Latino studies program launched

Kira Lerner

Students and faculty celebrated the founding of Northwestern University’s Latina and Latino studies program Tuesday night, an accomplishment that has been more than 10 years in the making.

The program was approved March 11 and students can now officially declare a major or minor in Latina and Latino studies, Interim Program Director Mónica Russel y Rodríguez said.

“Students have been clamoring for it for years, so there’s been a huge demand on the part of students,” she said. “People have always been doing work here on Latinos and Latinas, but now it’s been formalized and that’s important. That means something to people.”

The addition of the program at NU will improve the university as a whole, said Medill junior Arianna Hermosillo, one of two student speakers at the event.

“I think it means a lot of good because Northwestern prides itself on being this institution of higher learning,” said Hermosillo, who recently declared the newly christened major. “A program like this only enforces the fact that they care about all areas of study.”

Former Interim Dean of Weinberg Aldon Morris said he supported the program when it was proposed to him and worked with students and faculty during its development. Having programs in diverse areas like Latino, Asian, African-American and gender studies makes the university a stronger institution, he said.

“These programs have really enabled the university to accomplish its mission,” said Morris, who also spoke at the event. “That mission is to understand society in a comprehensive nature. Northwestern is a better, richer, more sophisticated university because of these programs.”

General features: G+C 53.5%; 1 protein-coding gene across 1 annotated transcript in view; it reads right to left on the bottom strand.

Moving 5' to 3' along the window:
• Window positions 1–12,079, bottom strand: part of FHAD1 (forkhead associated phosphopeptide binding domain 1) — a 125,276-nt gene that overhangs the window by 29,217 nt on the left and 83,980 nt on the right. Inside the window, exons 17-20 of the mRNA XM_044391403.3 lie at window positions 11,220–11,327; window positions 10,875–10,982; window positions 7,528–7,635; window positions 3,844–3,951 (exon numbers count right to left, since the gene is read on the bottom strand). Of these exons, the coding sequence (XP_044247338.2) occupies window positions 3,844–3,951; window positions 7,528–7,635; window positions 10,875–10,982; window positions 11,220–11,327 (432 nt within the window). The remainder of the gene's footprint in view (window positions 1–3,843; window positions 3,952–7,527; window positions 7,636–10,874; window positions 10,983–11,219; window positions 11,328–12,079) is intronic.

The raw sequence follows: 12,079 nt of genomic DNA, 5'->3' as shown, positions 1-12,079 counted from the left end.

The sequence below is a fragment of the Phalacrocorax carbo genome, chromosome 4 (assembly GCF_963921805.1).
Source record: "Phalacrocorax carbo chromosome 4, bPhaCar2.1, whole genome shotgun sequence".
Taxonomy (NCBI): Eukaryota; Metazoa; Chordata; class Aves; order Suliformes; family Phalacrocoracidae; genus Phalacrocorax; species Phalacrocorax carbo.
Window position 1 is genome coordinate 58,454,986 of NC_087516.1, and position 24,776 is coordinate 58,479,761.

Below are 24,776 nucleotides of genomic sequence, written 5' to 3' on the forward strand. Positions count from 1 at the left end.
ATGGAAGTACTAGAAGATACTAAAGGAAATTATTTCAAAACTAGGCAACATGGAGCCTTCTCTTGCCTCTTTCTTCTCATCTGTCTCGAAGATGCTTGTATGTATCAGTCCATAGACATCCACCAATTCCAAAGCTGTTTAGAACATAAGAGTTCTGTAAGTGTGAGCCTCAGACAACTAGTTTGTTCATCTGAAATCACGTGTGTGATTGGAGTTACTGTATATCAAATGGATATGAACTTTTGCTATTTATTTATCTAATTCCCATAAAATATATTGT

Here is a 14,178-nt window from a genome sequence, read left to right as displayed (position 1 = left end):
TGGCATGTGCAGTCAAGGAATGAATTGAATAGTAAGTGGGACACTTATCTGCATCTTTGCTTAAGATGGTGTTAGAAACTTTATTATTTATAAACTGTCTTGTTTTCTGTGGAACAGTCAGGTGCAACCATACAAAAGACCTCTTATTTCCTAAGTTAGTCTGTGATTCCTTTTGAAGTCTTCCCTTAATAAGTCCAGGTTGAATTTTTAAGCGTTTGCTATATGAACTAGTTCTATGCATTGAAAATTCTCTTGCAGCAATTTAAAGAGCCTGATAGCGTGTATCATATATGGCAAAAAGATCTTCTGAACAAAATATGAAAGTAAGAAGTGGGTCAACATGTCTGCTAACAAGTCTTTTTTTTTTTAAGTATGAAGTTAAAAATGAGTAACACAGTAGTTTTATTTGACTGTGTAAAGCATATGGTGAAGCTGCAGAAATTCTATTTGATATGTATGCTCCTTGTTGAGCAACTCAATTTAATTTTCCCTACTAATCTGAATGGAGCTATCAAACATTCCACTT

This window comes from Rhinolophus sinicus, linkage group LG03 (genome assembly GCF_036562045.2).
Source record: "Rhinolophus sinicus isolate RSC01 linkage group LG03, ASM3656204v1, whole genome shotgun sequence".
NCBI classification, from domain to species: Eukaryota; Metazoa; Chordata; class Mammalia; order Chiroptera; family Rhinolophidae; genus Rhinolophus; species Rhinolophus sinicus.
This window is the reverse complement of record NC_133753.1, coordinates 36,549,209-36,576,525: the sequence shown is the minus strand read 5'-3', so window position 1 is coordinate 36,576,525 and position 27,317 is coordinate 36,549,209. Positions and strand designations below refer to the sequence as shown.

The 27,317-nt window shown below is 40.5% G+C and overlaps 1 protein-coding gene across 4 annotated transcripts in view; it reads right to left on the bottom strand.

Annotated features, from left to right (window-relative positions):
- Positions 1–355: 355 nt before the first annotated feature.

The purpose of Tuesday’s event, “Claiming Space: Moral Economy in Latino Chicago,” was to give students, alumni and others in the community an idea of what Latino studies does and how it relates to their lives and Chicago.

Karen Mary Davalos and Elaine Peña, two invited speakers, talked about religious protest in Latino communities in the Chicago area. NU Prof. John Márquez addressed the future of Latino studies, and students weighed in on the importance of the program for undergraduates.

Hermosillo said she has been involved with the movement to bring Latino studies to campus since her freshman year.

“It’s about connecting the student community to what Latino studies is and what people are trying to do with it,” she said. “I just want to talk about that and speak to that experience and what it’s meant to me and what it’s meant to other students.”

Having grown up in a heavily Hispanic suburb of Chicago, Hermosillo said she has always been interested in Latino issues.

“The Latino population is growing dramatically,” she said. “The census is coming up and that information is going to blow people’s minds in terms of the Latino community and the population.”

Weinberg senior Aldo Gallardo, a Latino studies minor, spoke about his involvement at the event.

“This became pretty much like my Dance Marathon,” he said. “The Latino studies program got us involved. This became part of me and my history.”

Starting in the fall, students will be able to enroll directly in Latino studies courses. The program offers students a chance to look at the conditions of Latinos in the United States through a number of disciplines; most of the required courses are through other departments, including English, Spanish, anthropology, political science and history. A major in Latino studies requires 16 courses and an immersion component, and a minor requires six courses.

“It’s a really satisfying intellectual way to think about bigger sociological matters that they care about,” Russel y Rodríguez said. “It’s a nice sort of crossroads of ideas and experiences.”

Hermosillo said she hopes more students will take courses in Latino studies.

“It’s not like we’re asking everyone to major in it,” she said. “But ideally, I would want everyone to be interested in taking all these kinds of classes because it’s what we are, it’s who we are.”

[email protected]